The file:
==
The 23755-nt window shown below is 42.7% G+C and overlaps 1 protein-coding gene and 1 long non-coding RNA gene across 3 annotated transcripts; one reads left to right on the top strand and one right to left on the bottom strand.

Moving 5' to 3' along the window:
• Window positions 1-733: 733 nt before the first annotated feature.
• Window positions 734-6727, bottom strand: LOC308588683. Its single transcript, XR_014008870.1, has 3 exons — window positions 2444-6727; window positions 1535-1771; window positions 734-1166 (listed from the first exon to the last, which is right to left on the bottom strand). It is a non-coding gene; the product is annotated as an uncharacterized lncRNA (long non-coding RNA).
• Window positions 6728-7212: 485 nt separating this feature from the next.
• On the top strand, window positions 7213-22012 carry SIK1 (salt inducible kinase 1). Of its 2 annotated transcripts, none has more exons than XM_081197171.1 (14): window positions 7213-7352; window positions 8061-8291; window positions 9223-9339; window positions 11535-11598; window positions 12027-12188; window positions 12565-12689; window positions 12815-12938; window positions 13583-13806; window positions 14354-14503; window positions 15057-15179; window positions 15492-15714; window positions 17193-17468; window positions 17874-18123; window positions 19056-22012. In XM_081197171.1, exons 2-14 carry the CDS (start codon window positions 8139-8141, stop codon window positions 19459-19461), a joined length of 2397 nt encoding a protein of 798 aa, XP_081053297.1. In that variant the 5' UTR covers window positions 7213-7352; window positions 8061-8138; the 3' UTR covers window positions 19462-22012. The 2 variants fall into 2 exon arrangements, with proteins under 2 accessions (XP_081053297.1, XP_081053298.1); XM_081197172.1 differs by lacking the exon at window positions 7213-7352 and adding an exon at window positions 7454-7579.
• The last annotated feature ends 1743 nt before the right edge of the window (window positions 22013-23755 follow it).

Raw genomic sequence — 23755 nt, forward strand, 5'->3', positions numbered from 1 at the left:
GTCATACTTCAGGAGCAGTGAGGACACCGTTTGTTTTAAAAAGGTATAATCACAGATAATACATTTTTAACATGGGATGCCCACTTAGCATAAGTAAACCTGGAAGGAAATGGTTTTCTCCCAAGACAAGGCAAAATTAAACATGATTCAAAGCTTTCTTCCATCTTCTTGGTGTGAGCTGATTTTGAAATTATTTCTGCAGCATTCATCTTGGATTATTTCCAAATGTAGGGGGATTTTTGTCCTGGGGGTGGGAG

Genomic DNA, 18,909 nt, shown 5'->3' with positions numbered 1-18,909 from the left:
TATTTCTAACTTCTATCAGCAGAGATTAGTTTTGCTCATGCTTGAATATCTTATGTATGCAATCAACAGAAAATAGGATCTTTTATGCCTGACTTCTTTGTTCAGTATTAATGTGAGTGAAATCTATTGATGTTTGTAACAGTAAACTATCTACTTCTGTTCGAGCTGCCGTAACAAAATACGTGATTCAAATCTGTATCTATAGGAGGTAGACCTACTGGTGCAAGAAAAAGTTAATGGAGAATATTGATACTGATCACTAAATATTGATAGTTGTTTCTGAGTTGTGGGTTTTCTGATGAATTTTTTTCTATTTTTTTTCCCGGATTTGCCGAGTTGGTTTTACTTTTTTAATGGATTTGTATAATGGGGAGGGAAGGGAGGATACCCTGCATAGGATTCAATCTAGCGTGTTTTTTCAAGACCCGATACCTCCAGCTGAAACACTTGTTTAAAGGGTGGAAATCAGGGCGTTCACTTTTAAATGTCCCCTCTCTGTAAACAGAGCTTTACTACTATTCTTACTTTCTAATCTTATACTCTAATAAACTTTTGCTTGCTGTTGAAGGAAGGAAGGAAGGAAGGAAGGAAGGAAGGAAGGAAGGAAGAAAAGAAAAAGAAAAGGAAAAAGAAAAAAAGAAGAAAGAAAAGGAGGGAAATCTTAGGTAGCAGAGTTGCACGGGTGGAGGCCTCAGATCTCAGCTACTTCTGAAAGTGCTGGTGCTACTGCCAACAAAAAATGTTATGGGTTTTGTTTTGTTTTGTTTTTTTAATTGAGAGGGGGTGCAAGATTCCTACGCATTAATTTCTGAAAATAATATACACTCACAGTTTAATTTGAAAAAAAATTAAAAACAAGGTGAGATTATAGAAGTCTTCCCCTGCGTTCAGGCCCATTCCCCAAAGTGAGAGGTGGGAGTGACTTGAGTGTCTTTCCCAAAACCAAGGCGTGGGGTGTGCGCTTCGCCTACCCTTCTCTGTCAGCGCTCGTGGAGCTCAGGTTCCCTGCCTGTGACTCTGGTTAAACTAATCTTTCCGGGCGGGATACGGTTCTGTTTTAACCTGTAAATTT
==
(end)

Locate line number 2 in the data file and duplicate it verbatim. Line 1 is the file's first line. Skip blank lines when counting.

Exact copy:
Moving 5' to 3' along the window: